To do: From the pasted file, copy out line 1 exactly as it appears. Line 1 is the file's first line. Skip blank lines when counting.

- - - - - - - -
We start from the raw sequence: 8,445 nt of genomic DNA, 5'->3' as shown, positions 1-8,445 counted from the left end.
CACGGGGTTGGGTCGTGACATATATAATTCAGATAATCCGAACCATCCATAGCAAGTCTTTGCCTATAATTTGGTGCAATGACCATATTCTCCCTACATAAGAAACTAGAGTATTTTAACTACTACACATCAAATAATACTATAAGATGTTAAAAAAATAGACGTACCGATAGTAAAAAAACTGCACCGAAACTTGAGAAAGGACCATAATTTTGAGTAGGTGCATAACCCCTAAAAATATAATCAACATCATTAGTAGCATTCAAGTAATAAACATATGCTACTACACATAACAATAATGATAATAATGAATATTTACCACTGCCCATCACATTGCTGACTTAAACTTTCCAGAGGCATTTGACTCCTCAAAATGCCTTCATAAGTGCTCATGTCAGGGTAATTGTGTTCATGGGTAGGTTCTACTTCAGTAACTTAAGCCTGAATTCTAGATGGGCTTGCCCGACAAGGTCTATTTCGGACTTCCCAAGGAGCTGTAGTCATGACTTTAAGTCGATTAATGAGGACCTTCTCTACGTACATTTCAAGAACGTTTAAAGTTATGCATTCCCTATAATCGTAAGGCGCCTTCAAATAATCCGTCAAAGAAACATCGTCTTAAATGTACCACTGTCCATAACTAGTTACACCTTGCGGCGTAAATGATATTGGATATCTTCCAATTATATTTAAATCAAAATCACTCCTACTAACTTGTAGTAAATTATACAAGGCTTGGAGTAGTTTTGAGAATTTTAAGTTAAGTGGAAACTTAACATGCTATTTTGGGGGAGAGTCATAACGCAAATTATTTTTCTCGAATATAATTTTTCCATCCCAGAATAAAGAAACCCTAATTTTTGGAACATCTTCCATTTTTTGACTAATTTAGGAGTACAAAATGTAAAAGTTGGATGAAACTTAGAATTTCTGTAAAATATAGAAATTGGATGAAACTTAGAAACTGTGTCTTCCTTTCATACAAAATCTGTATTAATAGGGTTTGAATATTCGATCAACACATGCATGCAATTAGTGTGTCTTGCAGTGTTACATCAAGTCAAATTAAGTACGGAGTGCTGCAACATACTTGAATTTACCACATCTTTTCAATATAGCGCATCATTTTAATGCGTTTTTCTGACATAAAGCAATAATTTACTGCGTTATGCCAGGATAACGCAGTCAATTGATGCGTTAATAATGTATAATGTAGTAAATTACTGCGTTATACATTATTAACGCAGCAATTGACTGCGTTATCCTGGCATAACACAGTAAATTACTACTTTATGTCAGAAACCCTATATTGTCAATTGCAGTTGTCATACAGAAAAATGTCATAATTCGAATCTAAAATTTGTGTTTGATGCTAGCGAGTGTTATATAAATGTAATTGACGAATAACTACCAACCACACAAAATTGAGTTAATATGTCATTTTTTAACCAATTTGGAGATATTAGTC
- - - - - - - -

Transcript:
We start from the raw sequence: 8,445 nt of genomic DNA, 5'->3' as shown, positions 1-8,445 counted from the left end.